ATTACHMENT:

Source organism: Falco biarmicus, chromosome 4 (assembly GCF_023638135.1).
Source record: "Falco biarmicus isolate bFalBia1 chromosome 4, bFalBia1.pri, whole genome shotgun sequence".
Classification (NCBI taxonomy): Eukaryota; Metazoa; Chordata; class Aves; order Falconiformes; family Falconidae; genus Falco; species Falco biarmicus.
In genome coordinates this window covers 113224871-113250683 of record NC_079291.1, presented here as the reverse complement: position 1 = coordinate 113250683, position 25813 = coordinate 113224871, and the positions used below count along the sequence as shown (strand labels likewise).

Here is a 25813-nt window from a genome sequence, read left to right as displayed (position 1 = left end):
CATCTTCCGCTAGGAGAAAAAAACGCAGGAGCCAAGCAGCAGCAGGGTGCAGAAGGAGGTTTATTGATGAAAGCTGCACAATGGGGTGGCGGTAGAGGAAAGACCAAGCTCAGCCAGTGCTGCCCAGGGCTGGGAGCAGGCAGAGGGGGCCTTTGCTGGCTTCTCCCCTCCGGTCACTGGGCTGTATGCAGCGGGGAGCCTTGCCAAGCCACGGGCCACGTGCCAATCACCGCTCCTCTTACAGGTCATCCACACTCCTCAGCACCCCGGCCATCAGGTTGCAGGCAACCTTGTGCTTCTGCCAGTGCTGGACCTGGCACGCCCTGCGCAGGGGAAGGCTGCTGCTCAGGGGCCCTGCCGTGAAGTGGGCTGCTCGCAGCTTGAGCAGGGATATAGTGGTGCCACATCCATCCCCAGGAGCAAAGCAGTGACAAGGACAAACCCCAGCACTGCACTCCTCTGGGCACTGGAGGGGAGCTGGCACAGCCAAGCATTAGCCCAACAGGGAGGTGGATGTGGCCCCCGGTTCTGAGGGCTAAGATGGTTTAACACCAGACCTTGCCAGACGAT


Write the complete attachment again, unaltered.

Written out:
Source organism: Falco biarmicus, chromosome 4 (assembly GCF_023638135.1).
Source record: "Falco biarmicus isolate bFalBia1 chromosome 4, bFalBia1.pri, whole genome shotgun sequence".
Classification (NCBI taxonomy): Eukaryota; Metazoa; Chordata; class Aves; order Falconiformes; family Falconidae; genus Falco; species Falco biarmicus.
In genome coordinates this window covers 113224871-113250683 of record NC_079291.1, presented here as the reverse complement: position 1 = coordinate 113250683, position 25813 = coordinate 113224871, and the positions used below count along the sequence as shown (strand labels likewise).

Here is a 25813-nt window from a genome sequence, read left to right as displayed (position 1 = left end):
CATCTTCCGCTAGGAGAAAAAAACGCAGGAGCCAAGCAGCAGCAGGGTGCAGAAGGAGGTTTATTGATGAAAGCTGCACAATGGGGTGGCGGTAGAGGAAAGACCAAGCTCAGCCAGTGCTGCCCAGGGCTGGGAGCAGGCAGAGGGGGCCTTTGCTGGCTTCTCCCCTCCGGTCACTGGGCTGTATGCAGCGGGGAGCCTTGCCAAGCCACGGGCCACGTGCCAATCACCGCTCCTCTTACAGGTCATCCACACTCCTCAGCACCCCGGCCATCAGGTTGCAGGCAACCTTGTGCTTCTGCCAGTGCTGGACCTGGCACGCCCTGCGCAGGGGAAGGCTGCTGCTCAGGGGCCCTGCCGTGAAGTGGGCTGCTCGCAGCTTGAGCAGGGATATAGTGGTGCCACATCCATCCCCAGGAGCAAAGCAGTGACAAGGACAAACCCCAGCACTGCACTCCTCTGGGCACTGGAGGGGAGCTGGCACAGCCAAGCATTAGCCCAACAGGGAGGTGGATGTGGCCCCCGGTTCTGAGGGCTAAGATGGTTTAACACCAGACCTTGCCAGACGAT